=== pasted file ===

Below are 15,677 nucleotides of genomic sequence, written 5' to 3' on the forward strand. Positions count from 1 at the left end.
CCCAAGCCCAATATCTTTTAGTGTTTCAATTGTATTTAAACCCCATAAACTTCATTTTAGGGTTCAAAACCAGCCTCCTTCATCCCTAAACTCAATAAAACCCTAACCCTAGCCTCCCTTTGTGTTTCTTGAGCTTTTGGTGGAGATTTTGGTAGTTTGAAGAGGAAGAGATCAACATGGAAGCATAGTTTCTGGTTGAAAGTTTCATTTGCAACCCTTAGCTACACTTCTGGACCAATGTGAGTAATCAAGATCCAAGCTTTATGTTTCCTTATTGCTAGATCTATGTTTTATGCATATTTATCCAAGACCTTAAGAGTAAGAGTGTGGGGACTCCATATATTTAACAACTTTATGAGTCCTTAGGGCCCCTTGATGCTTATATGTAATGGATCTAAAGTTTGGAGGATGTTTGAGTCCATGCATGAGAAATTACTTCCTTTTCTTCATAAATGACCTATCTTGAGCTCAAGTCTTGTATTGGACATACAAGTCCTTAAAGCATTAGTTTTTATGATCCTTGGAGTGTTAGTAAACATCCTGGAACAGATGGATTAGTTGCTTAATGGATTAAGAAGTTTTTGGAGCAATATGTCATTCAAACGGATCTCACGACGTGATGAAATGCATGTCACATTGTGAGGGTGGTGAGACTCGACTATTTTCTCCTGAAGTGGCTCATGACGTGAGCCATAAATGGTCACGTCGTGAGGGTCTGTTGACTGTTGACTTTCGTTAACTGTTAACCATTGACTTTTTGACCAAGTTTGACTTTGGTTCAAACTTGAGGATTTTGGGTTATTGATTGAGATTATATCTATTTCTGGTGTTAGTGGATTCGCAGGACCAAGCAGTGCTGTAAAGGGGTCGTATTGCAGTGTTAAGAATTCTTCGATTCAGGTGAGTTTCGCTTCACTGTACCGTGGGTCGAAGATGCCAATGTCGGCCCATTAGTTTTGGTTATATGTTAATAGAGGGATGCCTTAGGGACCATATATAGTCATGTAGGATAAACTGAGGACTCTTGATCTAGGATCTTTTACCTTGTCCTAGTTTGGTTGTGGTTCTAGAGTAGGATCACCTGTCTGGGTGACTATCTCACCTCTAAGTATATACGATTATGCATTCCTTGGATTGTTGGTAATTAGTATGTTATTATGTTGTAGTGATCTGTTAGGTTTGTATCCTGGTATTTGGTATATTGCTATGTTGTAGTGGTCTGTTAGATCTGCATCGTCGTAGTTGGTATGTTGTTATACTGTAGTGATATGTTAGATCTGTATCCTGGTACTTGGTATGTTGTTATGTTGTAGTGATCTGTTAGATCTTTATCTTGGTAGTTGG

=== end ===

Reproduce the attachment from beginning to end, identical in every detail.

Below are 15,677 nucleotides of genomic sequence, written 5' to 3' on the forward strand. Positions count from 1 at the left end.
CCCAAGCCCAATATCTTTTAGTGTTTCAATTGTATTTAAACCCCATAAACTTCATTTTAGGGTTCAAAACCAGCCTCCTTCATCCCTAAACTCAATAAAACCCTAACCCTAGCCTCCCTTTGTGTTTCTTGAGCTTTTGGTGGAGATTTTGGTAGTTTGAAGAGGAAGAGATCAACATGGAAGCATAGTTTCTGGTTGAAAGTTTCATTTGCAACCCTTAGCTACACTTCTGGACCAATGTGAGTAATCAAGATCCAAGCTTTATGTTTCCTTATTGCTAGATCTATGTTTTATGCATATTTATCCAAGACCTTAAGAGTAAGAGTGTGGGGACTCCATATATTTAACAACTTTATGAGTCCTTAGGGCCCCTTGATGCTTATATGTAATGGATCTAAAGTTTGGAGGATGTTTGAGTCCATGCATGAGAAATTACTTCCTTTTCTTCATAAATGACCTATCTTGAGCTCAAGTCTTGTATTGGACATACAAGTCCTTAAAGCATTAGTTTTTATGATCCTTGGAGTGTTAGTAAACATCCTGGAACAGATGGATTAGTTGCTTAATGGATTAAGAAGTTTTTGGAGCAATATGTCATTCAAACGGATCTCACGACGTGATGAAATGCATGTCACATTGTGAGGGTGGTGAGACTCGACTATTTTCTCCTGAAGTGGCTCATGACGTGAGCCATAAATGGTCACGTCGTGAGGGTCTGTTGACTGTTGACTTTCGTTAACTGTTAACCATTGACTTTTTGACCAAGTTTGACTTTGGTTCAAACTTGAGGATTTTGGGTTATTGATTGAGATTATATCTATTTCTGGTGTTAGTGGATTCGCAGGACCAAGCAGTGCTGTAAAGGGGTCGTATTGCAGTGTTAAGAATTCTTCGATTCAGGTGAGTTTCGCTTCACTGTACCGTGGGTCGAAGATGCCAATGTCGGCCCATTAGTTTTGGTTATATGTTAATAGAGGGATGCCTTAGGGACCATATATAGTCATGTAGGATAAACTGAGGACTCTTGATCTAGGATCTTTTACCTTGTCCTAGTTTGGTTGTGGTTCTAGAGTAGGATCACCTGTCTGGGTGACTATCTCACCTCTAAGTATATACGATTATGCATTCCTTGGATTGTTGGTAATTAGTATGTTATTATGTTGTAGTGATCTGTTAGGTTTGTATCCTGGTATTTGGTATATTGCTATGTTGTAGTGGTCTGTTAGATCTGCATCGTCGTAGTTGGTATGTTGTTATACTGTAGTGATATGTTAGATCTGTATCCTGGTACTTGGTATGTTGTTATGTTGTAGTGATCTGTTAGATCTTTATCTTGGTAGTTGG